Wada’s PL MVP triumph should raise familiar questions


If the selection of Fukuoka Softbank Hawks hurler Tsuyoshi Wada as Pacific League MVP proves anything, it’s that there isn’t a clear-cut right answer when the it comes to choosing MVPs.

Of course, the award is supposed to identify and celebrate the season’s most valuable player. A simple task when everyone is in agreement about what exactly determines a player’s value and nearly impossible otherwise.

In Japan, the latter case more often than not leads to the uninspired selection of the player with the best numbers on the best team. The justification being his value helped the team reach the ultimate prize.

Then again to some, the award should go the the player who meant the most to his teams’ success — pennant winner or not — and still others say the award is for the league’s best player.

Sometimes the three aren’t mutually exclusive which makes things easy.

For instance in 2007, there weren’t many arguments against pitcher Yu Darvish, who won after going 15-5 with a 1.82 ERA in 207 2/3 innings for the PL champion Hokkaido Nippon Ham Fighters.

Darvish was the league’s best player, the most valuable player on the pennant-winning team and thusly an easy choice. The same can be said for 2010 Central League MVP Kazuhiro Wada, who hit .339 with 37 home runs and 93 RBIs for the CL champion Chunichi Dragons.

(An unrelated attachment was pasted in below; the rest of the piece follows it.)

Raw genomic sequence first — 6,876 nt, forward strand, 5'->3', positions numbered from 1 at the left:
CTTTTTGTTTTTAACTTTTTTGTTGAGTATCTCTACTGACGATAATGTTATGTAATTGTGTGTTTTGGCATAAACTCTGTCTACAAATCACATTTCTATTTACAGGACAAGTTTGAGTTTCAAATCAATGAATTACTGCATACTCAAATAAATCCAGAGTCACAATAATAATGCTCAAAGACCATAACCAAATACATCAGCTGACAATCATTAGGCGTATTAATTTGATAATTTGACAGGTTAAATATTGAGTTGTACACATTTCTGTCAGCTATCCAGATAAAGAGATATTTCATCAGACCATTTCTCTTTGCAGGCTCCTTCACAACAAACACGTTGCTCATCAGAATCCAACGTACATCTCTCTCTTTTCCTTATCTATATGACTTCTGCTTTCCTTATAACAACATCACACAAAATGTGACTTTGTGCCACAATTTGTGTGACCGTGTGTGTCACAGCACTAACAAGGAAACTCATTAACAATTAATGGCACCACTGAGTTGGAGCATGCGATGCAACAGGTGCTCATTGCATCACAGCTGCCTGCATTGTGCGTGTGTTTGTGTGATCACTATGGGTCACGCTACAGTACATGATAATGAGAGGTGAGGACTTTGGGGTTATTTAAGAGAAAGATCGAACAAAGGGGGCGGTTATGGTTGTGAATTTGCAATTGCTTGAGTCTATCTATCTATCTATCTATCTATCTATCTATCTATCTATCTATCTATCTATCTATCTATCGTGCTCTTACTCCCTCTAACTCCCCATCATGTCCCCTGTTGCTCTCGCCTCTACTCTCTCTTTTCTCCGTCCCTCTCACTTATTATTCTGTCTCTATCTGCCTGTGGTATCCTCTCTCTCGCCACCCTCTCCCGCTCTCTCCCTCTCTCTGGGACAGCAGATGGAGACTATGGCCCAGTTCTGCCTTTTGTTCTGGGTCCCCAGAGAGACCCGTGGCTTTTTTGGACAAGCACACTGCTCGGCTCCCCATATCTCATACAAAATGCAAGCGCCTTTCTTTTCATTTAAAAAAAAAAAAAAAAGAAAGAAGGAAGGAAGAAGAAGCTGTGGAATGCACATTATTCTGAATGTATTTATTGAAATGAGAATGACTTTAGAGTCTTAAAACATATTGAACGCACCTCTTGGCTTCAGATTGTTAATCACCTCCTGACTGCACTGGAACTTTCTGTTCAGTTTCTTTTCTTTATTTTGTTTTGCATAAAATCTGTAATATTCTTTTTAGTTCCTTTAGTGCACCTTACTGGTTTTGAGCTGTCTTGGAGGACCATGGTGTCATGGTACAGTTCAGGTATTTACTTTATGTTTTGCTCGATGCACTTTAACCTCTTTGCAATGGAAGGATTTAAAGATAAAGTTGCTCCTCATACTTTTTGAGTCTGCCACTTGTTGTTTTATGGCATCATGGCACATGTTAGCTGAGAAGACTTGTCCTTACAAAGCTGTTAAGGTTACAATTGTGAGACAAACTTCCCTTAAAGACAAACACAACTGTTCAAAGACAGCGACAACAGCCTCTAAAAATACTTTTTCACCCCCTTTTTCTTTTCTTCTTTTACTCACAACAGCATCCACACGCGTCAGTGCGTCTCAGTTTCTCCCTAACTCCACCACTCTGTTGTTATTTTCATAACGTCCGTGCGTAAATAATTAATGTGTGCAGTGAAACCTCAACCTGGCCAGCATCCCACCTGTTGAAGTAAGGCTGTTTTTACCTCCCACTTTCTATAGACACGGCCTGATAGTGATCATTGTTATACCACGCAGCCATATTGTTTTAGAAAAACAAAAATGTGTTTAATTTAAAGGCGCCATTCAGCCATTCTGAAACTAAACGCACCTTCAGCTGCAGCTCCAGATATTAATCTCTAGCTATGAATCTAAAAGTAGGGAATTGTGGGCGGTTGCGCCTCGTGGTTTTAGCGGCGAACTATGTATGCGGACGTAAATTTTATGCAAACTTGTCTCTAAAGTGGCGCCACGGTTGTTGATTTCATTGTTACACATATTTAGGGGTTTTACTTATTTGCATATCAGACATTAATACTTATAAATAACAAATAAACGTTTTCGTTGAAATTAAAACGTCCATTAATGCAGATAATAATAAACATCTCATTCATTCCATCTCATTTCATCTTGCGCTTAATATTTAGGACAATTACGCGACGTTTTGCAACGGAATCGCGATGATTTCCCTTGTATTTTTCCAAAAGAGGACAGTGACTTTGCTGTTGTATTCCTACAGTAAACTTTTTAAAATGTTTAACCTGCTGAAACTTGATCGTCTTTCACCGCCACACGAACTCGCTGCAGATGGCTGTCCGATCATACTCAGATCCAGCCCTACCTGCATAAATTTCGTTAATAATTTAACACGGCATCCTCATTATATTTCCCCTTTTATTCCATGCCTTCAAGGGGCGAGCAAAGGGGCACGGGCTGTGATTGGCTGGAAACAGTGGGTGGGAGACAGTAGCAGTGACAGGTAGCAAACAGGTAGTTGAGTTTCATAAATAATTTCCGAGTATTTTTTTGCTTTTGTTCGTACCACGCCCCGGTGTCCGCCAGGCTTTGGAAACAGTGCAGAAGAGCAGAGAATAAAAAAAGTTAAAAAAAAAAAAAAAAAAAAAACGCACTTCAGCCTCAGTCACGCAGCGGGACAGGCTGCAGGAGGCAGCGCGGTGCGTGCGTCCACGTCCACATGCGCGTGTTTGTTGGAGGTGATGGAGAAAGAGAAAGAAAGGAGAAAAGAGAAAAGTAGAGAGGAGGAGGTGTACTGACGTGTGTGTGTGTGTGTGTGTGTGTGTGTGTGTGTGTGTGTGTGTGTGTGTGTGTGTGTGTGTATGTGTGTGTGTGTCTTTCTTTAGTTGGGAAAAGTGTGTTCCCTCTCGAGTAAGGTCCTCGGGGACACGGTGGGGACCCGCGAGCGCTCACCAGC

Things aren’t so cut and dry for the Hawks’ Wada.

The Softbank hurler won the award after going 17-8 with a 3.14 ERA (the highest ever for a PL MVP-winning pitcher), 169 strikeouts and a 1.18 WHIP.

A great season, but the case can easily be made that Wada benefited from the propensity among voters, in the absence of a truly extraordinary season, to simply give the award to the top player on the best team.

In two of our earlier criteria for selecting an MVP, best player or most valuable player, Wada falls a bit short.

Chiba Lotte Marines shortstop Tsuyoshi Nishioka was probably more deserving after a year from the leadoff spot that was as close to Ichiro-esque as has been seen in a long time while leading the Marines to a third-place finish.

Nishioka led the PL with a .346 average, hit 11 homers, recorded 59 RBIs and scored 121 runs. His 206 hits were the second most in PL history (trailing only Ichiro Suzuki’s 210 in 1994) and his 27 modasho (three-hit games) were a PL record.

The Lotte captain consistently set the table for the likes of Saburo Omura, Toshiaki Imae and others in the lineup and was arguably the Marines’ most valuable player.

Wada won 17 games for the pennant-winning Hawks, but he wasn’t better than teammate Toshiya Sugiuchi by a wide margin. Sugiuchi was 16-8 with a 3.55 ERA. He threw more innings than Wada (182 2/3 to 169 1/3) struck out more batters (218 to 169) and finished with more shutouts (five to none).

Whereas the case can be made for Nishioka as the PL’s top player in ’10, Wada’s case just among pitchers is shaky. He finished tied with Orix’s Chihiro Kaneko in wins and was dwarfed by Darvish (12-8, 1.82 ERA, 222 strikeouts, 1.01 WHIP, 10 complete games) in nearly every other category.

As a pitcher Wada had more control over wins and losses than Nishioka. The flip side being that while he played in 26 games, Nishioka appeared in all 144.

Wada had a great season, then dominated the Marines in the playoffs, but Nishioka arguably had a better overall campaign. Nishioka’s only shortcoming was that his Marines failed to win the pennant.

Trying to figure out just what the “valuable” in Most Valuable Player is supposed to represent will always be a subjective process. It’s just that sometimes voters should put a little more thought into their choice.